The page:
Eighteen countries of the European Union (EU) have signed the Toledo Declaration on Social Economy, which is based on seven axes aimed at promoting this development model, which will contribute to overcoming the crisis caused by the coronavirus pandemic. The signing took place on 4th December at the high-level meeting on the Social Economy in the European Union, which was held in Toledo (Spain), European capital of the Social Economy 2020, under the slogan ‘The Social Economy for an inclusive, sustainable and fair recovery’.
The meeting brought together Governments of the European Union, Senior Officials from the European Commission and international organizations such as the Commissioner for Employment of the European Commission, Nicolas Schmit; the Director General of the ILO, Guy Ryder, and the Secretary General of the OECD, Ángel Gurría. Government representatives from Austria, Belgium, Bulgaria, Cyprus, Croatia, Slovakia, Spain, France, Greece, Ireland, Italy, Latvia, Luxembourg, Portugal and Romania also participated. The event was opened by Minister of Labor and Social Economy of the Government of Spain, Yolanda Díaz; the president of Castilla-La Mancha region, Emiliano García Page, and the mayor of Toledo, Milagros Tolón.
The government and social economy sector representatives welcomed the fact that the number of European countries committed to the Social Economy has increased from eleven to eighteen. With the signing of the Toledo Declaration, these countries are committed to increasing the visibility and recognition of the Social Economy through specific policies and actions, in collaboration with the people and entities.
The Declaration also urges to promote collective entrepreneurship among young people and vulnerable groups, as well as to promote scientific research and education in the social and solidarity economy at all educational levels.
The model of economic, social and environmental development that embodies the social and solidarity economy will be promoted, supporting the generation of favourable ecosystems for the social economy and promoting synergies between public administrations and agents in the sector.
The signatory countries also commit themselves to guarantee the necessary financial support for the consolidation of a “viable and sustainable social economy”, urging the use of European funds within the 2021-2027 multiannual financial framework and the recovery funds.
Finally, they propose to strengthen the recognition of the social economy “as an essential agent for a sustainable, egalitarian and fair recovery from the crisis derived from the coronavirus pandemic; contribute to the international dissemination of this social and solidarity model by promoting exchanges of experiences, and generating mechanisms for cooperation and high-level dialogue to coordinate actions to support the social and solidarity economy”.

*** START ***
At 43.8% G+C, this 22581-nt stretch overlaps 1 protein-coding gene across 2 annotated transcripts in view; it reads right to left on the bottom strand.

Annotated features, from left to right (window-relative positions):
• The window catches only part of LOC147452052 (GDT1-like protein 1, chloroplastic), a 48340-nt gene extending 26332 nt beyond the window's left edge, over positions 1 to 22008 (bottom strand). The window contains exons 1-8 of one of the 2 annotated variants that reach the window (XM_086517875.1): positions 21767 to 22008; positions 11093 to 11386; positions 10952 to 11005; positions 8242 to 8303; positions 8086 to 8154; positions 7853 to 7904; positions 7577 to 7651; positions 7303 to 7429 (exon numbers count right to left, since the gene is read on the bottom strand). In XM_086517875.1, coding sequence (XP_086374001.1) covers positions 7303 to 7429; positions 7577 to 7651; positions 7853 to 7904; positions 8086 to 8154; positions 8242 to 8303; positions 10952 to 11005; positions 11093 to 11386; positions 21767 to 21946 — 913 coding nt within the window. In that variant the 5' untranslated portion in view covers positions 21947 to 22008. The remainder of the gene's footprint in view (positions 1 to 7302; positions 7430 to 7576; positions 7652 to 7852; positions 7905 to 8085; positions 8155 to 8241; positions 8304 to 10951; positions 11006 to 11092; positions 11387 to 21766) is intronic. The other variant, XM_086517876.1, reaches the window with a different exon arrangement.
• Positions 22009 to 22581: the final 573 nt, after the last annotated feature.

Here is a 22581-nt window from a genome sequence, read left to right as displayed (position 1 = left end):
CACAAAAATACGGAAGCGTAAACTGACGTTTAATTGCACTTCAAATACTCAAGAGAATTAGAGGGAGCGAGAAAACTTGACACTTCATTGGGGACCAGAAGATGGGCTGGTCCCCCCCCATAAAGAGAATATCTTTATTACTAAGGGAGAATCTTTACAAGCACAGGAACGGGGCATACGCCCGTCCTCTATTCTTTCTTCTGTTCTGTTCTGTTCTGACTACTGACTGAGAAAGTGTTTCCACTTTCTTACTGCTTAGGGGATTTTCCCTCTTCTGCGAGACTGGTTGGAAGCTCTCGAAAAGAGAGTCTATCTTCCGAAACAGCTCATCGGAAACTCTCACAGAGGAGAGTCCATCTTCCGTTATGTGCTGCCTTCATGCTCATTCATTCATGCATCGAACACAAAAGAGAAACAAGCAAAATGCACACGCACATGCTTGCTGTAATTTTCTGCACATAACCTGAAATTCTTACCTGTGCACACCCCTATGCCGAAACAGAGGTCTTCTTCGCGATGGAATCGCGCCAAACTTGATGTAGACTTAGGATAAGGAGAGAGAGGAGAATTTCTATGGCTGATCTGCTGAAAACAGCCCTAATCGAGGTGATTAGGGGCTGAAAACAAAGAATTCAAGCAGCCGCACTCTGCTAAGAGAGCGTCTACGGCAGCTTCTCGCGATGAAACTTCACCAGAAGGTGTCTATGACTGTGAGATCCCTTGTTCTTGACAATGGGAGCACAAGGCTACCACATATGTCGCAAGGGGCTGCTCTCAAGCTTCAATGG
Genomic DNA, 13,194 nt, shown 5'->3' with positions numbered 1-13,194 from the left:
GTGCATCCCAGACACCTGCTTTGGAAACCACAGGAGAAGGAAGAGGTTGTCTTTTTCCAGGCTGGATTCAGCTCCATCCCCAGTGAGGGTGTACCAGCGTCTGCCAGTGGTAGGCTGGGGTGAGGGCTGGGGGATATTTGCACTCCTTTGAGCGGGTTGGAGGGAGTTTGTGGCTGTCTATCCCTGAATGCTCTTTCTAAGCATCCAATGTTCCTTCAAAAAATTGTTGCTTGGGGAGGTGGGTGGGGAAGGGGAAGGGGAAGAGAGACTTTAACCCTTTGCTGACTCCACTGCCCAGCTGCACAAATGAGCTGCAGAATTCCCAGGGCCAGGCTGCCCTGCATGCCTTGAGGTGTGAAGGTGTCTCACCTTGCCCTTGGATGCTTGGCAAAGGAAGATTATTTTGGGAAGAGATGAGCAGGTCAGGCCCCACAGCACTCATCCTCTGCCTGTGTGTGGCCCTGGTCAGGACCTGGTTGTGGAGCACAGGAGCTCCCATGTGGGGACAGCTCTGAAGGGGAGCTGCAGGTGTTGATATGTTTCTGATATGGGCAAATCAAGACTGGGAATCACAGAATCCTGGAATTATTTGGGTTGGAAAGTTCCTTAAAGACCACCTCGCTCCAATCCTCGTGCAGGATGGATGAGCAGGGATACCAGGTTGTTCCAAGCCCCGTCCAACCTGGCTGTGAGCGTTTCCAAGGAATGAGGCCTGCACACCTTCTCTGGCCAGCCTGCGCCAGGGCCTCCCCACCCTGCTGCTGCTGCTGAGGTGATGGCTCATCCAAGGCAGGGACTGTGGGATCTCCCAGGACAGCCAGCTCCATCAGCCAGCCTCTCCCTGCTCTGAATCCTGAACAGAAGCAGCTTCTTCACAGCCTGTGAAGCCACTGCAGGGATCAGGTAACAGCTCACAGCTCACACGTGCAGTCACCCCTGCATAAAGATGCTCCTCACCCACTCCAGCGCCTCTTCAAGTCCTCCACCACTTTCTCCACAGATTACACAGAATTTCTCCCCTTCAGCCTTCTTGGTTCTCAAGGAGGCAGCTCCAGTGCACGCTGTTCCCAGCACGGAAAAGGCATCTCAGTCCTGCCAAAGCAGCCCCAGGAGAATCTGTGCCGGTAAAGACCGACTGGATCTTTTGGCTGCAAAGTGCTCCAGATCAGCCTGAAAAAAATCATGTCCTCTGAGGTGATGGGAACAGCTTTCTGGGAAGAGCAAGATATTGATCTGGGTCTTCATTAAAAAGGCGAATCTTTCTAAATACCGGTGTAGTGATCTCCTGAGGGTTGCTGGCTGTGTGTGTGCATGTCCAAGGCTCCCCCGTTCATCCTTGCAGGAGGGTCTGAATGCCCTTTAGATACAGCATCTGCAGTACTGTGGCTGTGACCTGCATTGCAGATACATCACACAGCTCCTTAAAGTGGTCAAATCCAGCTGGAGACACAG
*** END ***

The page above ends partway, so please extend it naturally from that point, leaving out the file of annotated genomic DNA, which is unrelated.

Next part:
The people’s economy
During the meeting, EU Commissioner for Employment and Social Rights, Nicolas Schmit, stressed that the social economy is the one in which all stakeholders are important. “It is the economy of the people,” he said.
“In this covid-19 crisis,” Mr Schmit continued, “many have lost their jobs and the social economy can provide very positive solutions. It shows us how many projects are being done to create jobs, but also how people are being served, and the possibilities created for young people and people with disabilities”.
Schmit also recalled the European Commission’s commitment to promote the Social Economy and to a “digital and green transition that is fair to mitigate the dramatic consequences of the Covid-19 on the economy”. This commitment forms part of the request made by the President of the Commission, Ursula von der Leyen, to draw up an Action Plan to promote the Social Economy, in order to achieve “a sustainable future”.
The European Commissioner also highlighted how the social and solidarity economy offers the possibility that people affected by the crisis can reintegrate into society with dignity. “We need entrepreneurs willing to carry out this action plan,” insisted Nicolas Schmit.
Portuguese Presidency of the Luxembourg Committee
For his part, the Portuguese Secretary of State for Social Security, Gabriel Bastos, took up the baton from Toledo in the capital of the Social Economy, with the “firm commitment to continue the great work of Spain in the field of social economy and the purpose of bringing solidarity to the center of public policies so as not to leave anyone behind”, he said.
Bastos announced that the dialogue for a social Europe will be the backbone of the Portuguese presidency of the Follow-up Committee of the Luxembourg Declaration, and announced the celebration in March, in a city yet to be designated, and May, in the city of Porto, of international meetings on the Social Economy and its role in the transformation towards an inclusive and fair Europe.